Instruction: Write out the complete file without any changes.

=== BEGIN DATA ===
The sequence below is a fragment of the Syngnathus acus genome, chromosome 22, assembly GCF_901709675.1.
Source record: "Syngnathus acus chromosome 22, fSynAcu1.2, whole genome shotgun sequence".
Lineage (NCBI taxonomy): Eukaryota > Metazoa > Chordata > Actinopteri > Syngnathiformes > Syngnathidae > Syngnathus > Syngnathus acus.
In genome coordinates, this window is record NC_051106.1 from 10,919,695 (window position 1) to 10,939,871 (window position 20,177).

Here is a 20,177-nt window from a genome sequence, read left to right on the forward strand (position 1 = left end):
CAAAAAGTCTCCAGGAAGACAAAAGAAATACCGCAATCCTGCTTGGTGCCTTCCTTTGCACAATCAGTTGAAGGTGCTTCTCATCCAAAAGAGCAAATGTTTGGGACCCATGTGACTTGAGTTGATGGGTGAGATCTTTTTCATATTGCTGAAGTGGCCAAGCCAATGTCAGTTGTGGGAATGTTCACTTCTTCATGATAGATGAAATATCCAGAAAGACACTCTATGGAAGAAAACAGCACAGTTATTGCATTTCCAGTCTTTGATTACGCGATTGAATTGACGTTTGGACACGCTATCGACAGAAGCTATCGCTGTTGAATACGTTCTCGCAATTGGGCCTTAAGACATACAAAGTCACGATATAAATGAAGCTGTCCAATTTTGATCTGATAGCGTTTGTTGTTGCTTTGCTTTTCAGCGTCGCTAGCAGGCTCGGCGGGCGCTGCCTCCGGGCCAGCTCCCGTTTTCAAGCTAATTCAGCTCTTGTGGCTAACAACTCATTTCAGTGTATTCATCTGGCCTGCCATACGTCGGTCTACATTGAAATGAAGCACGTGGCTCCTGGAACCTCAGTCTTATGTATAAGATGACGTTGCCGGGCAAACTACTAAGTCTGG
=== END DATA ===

The sequence below is a fragment of the Syngnathus acus genome, chromosome 22, assembly GCF_901709675.1.
Source record: "Syngnathus acus chromosome 22, fSynAcu1.2, whole genome shotgun sequence".
Lineage (NCBI taxonomy): Eukaryota > Metazoa > Chordata > Actinopteri > Syngnathiformes > Syngnathidae > Syngnathus > Syngnathus acus.
In genome coordinates, this window is record NC_051106.1 from 10,919,695 (window position 1) to 10,939,871 (window position 20,177).

Here is a 20,177-nt window from a genome sequence, read left to right on the forward strand (position 1 = left end):
CAAAAAGTCTCCAGGAAGACAAAAGAAATACCGCAATCCTGCTTGGTGCCTTCCTTTGCACAATCAGTTGAAGGTGCTTCTCATCCAAAAGAGCAAATGTTTGGGACCCATGTGACTTGAGTTGATGGGTGAGATCTTTTTCATATTGCTGAAGTGGCCAAGCCAATGTCAGTTGTGGGAATGTTCACTTCTTCATGATAGATGAAATATCCAGAAAGACACTCTATGGAAGAAAACAGCACAGTTATTGCATTTCCAGTCTTTGATTACGCGATTGAATTGACGTTTGGACACGCTATCGACAGAAGCTATCGCTGTTGAATACGTTCTCGCAATTGGGCCTTAAGACATACAAAGTCACGATATAAATGAAGCTGTCCAATTTTGATCTGATAGCGTTTGTTGTTGCTTTGCTTTTCAGCGTCGCTAGCAGGCTCGGCGGGCGCTGCCTCCGGGCCAGCTCCCGTTTTCAAGCTAATTCAGCTCTTGTGGCTAACAACTCATTTCAGTGTATTCATCTGGCCTGCCATACGTCGGTCTACATTGAAATGAAGCACGTGGCTCCTGGAACCTCAGTCTTATGTATAAGATGACGTTGCCGGGCAAACTACTAAGTCTGG